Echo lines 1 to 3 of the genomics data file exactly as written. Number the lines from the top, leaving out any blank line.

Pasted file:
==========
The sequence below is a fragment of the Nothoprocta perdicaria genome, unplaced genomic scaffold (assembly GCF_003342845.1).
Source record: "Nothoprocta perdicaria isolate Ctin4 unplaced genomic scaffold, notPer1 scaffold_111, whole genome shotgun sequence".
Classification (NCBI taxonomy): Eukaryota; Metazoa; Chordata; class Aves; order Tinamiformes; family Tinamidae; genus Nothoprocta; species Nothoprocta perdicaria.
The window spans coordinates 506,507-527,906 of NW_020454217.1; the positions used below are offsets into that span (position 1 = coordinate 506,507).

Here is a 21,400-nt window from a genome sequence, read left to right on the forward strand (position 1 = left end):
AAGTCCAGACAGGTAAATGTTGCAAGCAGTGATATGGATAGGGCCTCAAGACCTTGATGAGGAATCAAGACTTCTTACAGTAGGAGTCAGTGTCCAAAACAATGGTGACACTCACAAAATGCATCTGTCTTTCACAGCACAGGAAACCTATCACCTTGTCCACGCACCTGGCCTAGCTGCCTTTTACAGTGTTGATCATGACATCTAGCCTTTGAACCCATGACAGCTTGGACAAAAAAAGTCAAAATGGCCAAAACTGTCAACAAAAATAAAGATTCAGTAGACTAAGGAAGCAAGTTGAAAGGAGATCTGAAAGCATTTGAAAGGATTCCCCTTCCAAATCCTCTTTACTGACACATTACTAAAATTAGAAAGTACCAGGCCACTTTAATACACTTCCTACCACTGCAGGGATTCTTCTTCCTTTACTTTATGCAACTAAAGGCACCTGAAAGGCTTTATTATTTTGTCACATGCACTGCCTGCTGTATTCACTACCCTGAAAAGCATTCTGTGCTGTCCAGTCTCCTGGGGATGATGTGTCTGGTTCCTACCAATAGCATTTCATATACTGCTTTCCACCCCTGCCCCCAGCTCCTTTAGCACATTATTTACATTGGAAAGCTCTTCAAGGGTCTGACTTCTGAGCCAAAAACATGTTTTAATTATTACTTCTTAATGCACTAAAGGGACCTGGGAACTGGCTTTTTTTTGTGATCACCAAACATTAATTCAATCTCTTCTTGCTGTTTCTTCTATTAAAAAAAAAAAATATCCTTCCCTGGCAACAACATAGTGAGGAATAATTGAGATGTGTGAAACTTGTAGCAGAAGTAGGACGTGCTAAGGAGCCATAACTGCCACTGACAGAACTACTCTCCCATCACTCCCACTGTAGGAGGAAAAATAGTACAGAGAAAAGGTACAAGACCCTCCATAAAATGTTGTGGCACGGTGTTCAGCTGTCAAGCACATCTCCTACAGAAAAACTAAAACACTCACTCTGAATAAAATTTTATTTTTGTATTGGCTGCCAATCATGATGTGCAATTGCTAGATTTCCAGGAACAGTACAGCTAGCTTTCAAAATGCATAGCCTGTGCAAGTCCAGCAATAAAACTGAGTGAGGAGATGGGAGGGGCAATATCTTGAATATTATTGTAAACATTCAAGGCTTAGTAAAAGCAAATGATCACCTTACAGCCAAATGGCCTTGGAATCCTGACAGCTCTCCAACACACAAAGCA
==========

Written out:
The sequence below is a fragment of the Nothoprocta perdicaria genome, unplaced genomic scaffold (assembly GCF_003342845.1).
Source record: "Nothoprocta perdicaria isolate Ctin4 unplaced genomic scaffold, notPer1 scaffold_111, whole genome shotgun sequence".
Classification (NCBI taxonomy): Eukaryota; Metazoa; Chordata; class Aves; order Tinamiformes; family Tinamidae; genus Nothoprocta; species Nothoprocta perdicaria.